A typical example of the fibre thus obtained is shown in enlarged cross-sectional view in FIG. 2.
As shown in FIG. 2, it is of the utmost importance to the fibres obtained according to the present invention that the component A is completely surrounded by the component B. If the component A should be exposed to the outside even though slightly, in such exposed areas not only objectionable phenomena such as sticking and cohesion by fusion but also irregularities in strength, elongation, light resistance, heat resistance and other properties would occur, thereby the quality of yarn is considerably decreased. Moreover, the thickness of the sheath, that is, component B should be substantially uniform over the total periphery portion and the total length of the fibre. For other special purposes, an attempt would be made to give maldistributed distortions in the filaments produced by spinning in such a manner that the introduction holes 4 of the above mentioned apparatus are positioned in eccentric relation to the orifices 8 so that the core portion and sheath may be arranged eccentrically. However, the method of the present invention does not aim crimpability as seen from the object, but aims production of a highly shrinkable fibre having no loops and crimps for particular applications, so that both of the components A and B should be concentrically arranged. If the component B should happen to have irregularities in thickness, this would give the possibility of developing loops and crimps during heat treatment or cause irregularities in the quantity of yarn, so it is not preferable.
According to the present invention, not only the apparatus of the type shown in FIG. 1 but also other types of spinning apparatuses can be used. It is, however, essential in every case to spin such a manner that the copolyamide component may be arranged in the core portion and the homopolyamide component may surround said copolyamide.
The thickness of the homopolyamide component which surrounds said copolyamide is preferably 1-15% of the diameter of the fibre. If the thickness of the homopolyamide component is less than 1% of the diameter of the fibre, such thickness is insufiicient for preventing various drawbacks of copolyamide component, so that there will be troubles such as sticking, unevenness of the size of filament, and yarn breakage as has been in the case of the conventional fibres, and, moreover, the resulting fibre will be extremely poor in heat resistance and light resistance. On the other hand, if it is more than 15% of the diameter of the fibre, this is also undesirable, since in this case the proportion occupied in the fibre by the copolyamide component decreases, so that the desired fibre having a high thermal shrinkability cannot be obtained, that is, the resulting fibre would have a shrinkability as poor as the conventional fibre. If the thickness of the homopolyamide falls within the above mentioned range, a fibre is more excellent in shrinkability, heat resistance and light resistance as compared with the conventional shrinkable fibre can easily be obtained.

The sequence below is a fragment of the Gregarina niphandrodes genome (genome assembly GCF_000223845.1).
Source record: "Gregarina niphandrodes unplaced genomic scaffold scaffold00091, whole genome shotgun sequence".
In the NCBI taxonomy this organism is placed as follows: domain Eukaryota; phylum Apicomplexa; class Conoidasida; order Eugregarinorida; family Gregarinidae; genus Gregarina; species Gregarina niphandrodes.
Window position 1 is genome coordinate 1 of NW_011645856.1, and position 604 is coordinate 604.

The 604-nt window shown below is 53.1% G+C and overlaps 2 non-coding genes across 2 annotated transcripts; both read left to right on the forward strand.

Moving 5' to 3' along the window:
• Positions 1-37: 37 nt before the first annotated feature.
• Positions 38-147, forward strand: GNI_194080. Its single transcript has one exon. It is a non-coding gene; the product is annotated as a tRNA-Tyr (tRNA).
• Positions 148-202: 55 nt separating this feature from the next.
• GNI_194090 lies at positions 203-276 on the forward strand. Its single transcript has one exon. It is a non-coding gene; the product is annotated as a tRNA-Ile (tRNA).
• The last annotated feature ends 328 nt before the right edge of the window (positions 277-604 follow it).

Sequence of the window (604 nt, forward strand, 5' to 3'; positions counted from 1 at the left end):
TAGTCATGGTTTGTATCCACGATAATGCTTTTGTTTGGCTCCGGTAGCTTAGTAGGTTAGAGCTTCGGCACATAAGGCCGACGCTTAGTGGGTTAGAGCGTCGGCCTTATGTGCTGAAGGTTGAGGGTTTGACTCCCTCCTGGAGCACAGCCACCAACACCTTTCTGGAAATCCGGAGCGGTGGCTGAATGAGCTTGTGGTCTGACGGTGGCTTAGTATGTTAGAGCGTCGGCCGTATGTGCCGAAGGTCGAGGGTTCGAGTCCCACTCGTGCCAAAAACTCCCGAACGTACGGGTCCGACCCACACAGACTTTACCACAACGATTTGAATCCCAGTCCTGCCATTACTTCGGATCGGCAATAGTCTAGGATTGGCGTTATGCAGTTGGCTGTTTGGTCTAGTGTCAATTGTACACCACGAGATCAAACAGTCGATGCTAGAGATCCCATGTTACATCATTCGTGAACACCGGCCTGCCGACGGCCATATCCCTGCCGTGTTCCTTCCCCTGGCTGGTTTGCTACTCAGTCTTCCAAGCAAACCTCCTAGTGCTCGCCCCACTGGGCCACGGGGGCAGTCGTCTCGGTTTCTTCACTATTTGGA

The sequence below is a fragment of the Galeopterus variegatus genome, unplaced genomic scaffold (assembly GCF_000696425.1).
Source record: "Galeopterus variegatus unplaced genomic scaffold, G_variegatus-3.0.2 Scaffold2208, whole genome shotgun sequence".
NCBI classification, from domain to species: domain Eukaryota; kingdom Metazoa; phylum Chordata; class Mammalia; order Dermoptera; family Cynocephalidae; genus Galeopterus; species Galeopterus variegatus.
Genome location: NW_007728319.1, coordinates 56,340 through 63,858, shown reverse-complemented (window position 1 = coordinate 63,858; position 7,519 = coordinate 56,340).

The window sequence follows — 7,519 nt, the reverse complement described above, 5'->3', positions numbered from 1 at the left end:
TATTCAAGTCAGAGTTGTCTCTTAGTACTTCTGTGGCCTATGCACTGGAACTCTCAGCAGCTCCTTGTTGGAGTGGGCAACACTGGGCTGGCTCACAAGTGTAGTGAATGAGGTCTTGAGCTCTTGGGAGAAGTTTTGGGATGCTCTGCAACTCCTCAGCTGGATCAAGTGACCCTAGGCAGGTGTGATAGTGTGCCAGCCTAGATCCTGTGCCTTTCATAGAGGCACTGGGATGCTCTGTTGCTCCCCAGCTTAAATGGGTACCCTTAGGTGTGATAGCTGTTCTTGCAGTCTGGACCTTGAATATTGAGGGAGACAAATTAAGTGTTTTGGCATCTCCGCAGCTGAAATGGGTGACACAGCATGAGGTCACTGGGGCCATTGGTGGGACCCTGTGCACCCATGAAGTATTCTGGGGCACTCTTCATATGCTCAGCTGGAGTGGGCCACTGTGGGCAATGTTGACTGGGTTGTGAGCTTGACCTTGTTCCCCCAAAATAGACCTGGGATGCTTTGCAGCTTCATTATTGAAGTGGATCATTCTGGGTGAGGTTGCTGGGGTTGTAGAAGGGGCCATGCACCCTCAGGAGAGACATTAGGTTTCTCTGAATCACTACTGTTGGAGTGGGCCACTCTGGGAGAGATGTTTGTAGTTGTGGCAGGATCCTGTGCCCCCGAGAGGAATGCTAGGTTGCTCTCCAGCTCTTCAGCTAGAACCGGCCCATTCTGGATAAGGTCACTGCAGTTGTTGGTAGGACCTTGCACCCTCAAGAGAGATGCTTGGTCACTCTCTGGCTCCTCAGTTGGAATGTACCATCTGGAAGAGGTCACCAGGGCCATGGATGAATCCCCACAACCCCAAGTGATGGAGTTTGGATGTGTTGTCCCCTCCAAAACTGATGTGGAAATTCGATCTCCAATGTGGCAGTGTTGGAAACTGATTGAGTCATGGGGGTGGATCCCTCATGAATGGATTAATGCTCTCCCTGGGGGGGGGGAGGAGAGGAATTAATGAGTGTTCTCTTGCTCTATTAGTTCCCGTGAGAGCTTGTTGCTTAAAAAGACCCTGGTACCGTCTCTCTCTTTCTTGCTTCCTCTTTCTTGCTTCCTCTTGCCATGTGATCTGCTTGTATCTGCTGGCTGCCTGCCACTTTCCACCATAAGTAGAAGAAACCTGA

The thickness of the homopolyamide component may be suitably selected depending upon the kind of the copolyamide employed and the uses of the fibres.
In order to restrict the thickness of the homopolyamide within the above mentioned range, the amounts of the components A and B supplied to the supply chambers 1 and 2 are controlled by a gear pump or the like so that the bonding ratio may be 24:1 to 49:51 when both of the components are conjugate spun.
The homopolyamides and copolyamides used in the present invention include various polyamide groups. For examples as the homopolyamides, mention may be made of nylon-6, nylon-66, nylon-610, nylon-7, nylon-11, nylon-12, polymetaxylene diammonium adiapte, polyparaxylene diammonium adipate and etc.
As the copolyamides, mentioned may be made of copolymer nylons obtained by the optional combination of two or more of such polyamide-forming substances as e-caprolactam, nylon-66 salt, nylon-610 salt, nylon-l2 salt, metaxylylene diammonium adipate, paraxylylene diammonium adipate, hexamethylene diammonium terephthalate, hexamethylene diammonium isophthalate and etc.
According to the present invention, a copolyamide which is a highly shrinkagle component is arranged in the core portion and a homopolyamide is arranged so as to surround said copolyamide component, whereby drawbacks such as sticking and cohession by fusion between fibres in various processes after spinning can be eliminated and moveover a highly shrinkable polyamide fibre which is excellent in light resistance and heat resistance can be obtained, so that the obtained fibre can be utilized in a very large field compared with the conventional fibres.
The following examples are given in illustration of this invention and are not intended as limitations thereof. The part in the examples means by weight.
EXAMPLE 1 A copolymer nylon (component A) having a relative viscosity of 2.6 measured in 98% sulphuric acid which was obtained by the copolymerization of parts of e-caprolactam and 25 parts of hexamethylene diammonium isophthalate (said copolymer nylon being hereinafter abbreviated to 6/6I), and nylon-6 (component B) having a relative viscosity of 2.7 were simultaneously spun through the same orifice at a conjugate ratio of 20:1 by using the apparatus shown in FIG. 1, and then the resulting 70 denier non-stretched fibre was Wound on a bobbin. A microscopic examination of the cross-section of this non-stretched fibre showed that the component B concentrically surrounded the component A and the thickness of the component B was about 1.3% of the diameter of the fibre. The non-stretched fibre was stretched to 4.2 times its original length at room temperature to obtain an extremely uniform stretch fibre without causing any trouble.